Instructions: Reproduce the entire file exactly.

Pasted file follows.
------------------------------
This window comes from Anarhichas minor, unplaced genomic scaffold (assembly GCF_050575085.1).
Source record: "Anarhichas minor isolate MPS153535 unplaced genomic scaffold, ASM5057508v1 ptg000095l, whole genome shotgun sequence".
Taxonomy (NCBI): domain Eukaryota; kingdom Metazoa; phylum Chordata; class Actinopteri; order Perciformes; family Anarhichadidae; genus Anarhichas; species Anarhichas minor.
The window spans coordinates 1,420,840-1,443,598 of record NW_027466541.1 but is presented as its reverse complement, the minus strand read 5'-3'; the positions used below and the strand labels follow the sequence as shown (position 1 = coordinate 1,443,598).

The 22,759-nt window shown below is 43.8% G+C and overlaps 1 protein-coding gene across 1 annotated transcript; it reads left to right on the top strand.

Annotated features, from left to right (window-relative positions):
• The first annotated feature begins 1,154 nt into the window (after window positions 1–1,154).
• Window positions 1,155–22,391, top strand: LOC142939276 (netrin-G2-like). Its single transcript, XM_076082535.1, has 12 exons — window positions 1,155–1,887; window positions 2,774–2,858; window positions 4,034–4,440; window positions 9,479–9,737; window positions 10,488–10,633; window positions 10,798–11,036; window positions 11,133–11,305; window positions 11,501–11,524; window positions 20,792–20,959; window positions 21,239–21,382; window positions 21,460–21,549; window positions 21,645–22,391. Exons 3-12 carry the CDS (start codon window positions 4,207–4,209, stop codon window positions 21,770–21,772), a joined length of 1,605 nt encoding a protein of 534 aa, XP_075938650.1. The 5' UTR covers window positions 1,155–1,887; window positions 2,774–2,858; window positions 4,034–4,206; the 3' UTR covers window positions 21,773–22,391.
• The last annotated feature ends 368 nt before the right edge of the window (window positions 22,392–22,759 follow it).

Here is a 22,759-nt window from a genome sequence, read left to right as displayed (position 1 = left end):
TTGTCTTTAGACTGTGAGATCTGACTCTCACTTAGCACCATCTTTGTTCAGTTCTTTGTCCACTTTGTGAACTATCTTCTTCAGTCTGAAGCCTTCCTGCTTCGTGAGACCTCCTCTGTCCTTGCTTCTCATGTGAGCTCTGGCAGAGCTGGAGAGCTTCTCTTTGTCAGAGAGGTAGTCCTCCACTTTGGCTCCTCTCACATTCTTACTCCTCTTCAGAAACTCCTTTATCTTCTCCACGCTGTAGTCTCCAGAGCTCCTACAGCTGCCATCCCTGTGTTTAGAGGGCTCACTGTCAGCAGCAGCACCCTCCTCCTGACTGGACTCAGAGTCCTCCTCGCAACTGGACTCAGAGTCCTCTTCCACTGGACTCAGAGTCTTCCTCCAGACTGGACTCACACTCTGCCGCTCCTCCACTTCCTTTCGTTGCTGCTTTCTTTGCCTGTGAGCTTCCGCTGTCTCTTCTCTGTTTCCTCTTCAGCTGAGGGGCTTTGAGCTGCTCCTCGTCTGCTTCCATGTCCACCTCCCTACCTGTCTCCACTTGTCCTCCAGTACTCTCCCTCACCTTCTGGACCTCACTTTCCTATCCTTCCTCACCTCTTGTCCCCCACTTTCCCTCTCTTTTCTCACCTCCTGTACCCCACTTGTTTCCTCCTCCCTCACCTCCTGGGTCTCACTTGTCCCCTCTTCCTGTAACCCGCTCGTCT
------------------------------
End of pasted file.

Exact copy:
This window comes from Anarhichas minor, unplaced genomic scaffold (assembly GCF_050575085.1).
Source record: "Anarhichas minor isolate MPS153535 unplaced genomic scaffold, ASM5057508v1 ptg000095l, whole genome shotgun sequence".
Taxonomy (NCBI): domain Eukaryota; kingdom Metazoa; phylum Chordata; class Actinopteri; order Perciformes; family Anarhichadidae; genus Anarhichas; species Anarhichas minor.
The window spans coordinates 1,420,840-1,443,598 of record NW_027466541.1 but is presented as its reverse complement, the minus strand read 5'-3'; the positions used below and the strand labels follow the sequence as shown (position 1 = coordinate 1,443,598).

The 22,759-nt window shown below is 43.8% G+C and overlaps 1 protein-coding gene across 1 annotated transcript; it reads left to right on the top strand.

Annotated features, from left to right (window-relative positions):
• The first annotated feature begins 1,154 nt into the window (after window positions 1–1,154).
• Window positions 1,155–22,391, top strand: LOC142939276 (netrin-G2-like). Its single transcript, XM_076082535.1, has 12 exons — window positions 1,155–1,887; window positions 2,774–2,858; window positions 4,034–4,440; window positions 9,479–9,737; window positions 10,488–10,633; window positions 10,798–11,036; window positions 11,133–11,305; window positions 11,501–11,524; window positions 20,792–20,959; window positions 21,239–21,382; window positions 21,460–21,549; window positions 21,645–22,391. Exons 3-12 carry the CDS (start codon window positions 4,207–4,209, stop codon window positions 21,770–21,772), a joined length of 1,605 nt encoding a protein of 534 aa, XP_075938650.1. The 5' UTR covers window positions 1,155–1,887; window positions 2,774–2,858; window positions 4,034–4,206; the 3' UTR covers window positions 21,773–22,391.
• The last annotated feature ends 368 nt before the right edge of the window (window positions 22,392–22,759 follow it).

Here is a 22,759-nt window from a genome sequence, read left to right as displayed (position 1 = left end):
TTGTCTTTAGACTGTGAGATCTGACTCTCACTTAGCACCATCTTTGTTCAGTTCTTTGTCCACTTTGTGAACTATCTTCTTCAGTCTGAAGCCTTCCTGCTTCGTGAGACCTCCTCTGTCCTTGCTTCTCATGTGAGCTCTGGCAGAGCTGGAGAGCTTCTCTTTGTCAGAGAGGTAGTCCTCCACTTTGGCTCCTCTCACATTCTTACTCCTCTTCAGAAACTCCTTTATCTTCTCCACGCTGTAGTCTCCAGAGCTCCTACAGCTGCCATCCCTGTGTTTAGAGGGCTCACTGTCAGCAGCAGCACCCTCCTCCTGACTGGACTCAGAGTCCTCCTCGCAACTGGACTCAGAGTCCTCTTCCACTGGACTCAGAGTCTTCCTCCAGACTGGACTCACACTCTGCCGCTCCTCCACTTCCTTTCGTTGCTGCTTTCTTTGCCTGTGAGCTTCCGCTGTCTCTTCTCTGTTTCCTCTTCAGCTGAGGGGCTTTGAGCTGCTCCTCGTCTGCTTCCATGTCCACCTCCCTACCTGTCTCCACTTGTCCTCCAGTACTCTCCCTCACCTTCTGGACCTCACTTTCCTATCCTTCCTCACCTCTTGTCCCCCACTTTCCCTCTCTTTTCTCACCTCCTGTACCCCACTTGTTTCCTCCTCCCTCACCTCCTGGGTCTCACTTGTCCCCTCTTCCTGTAACCCGCTCGTCT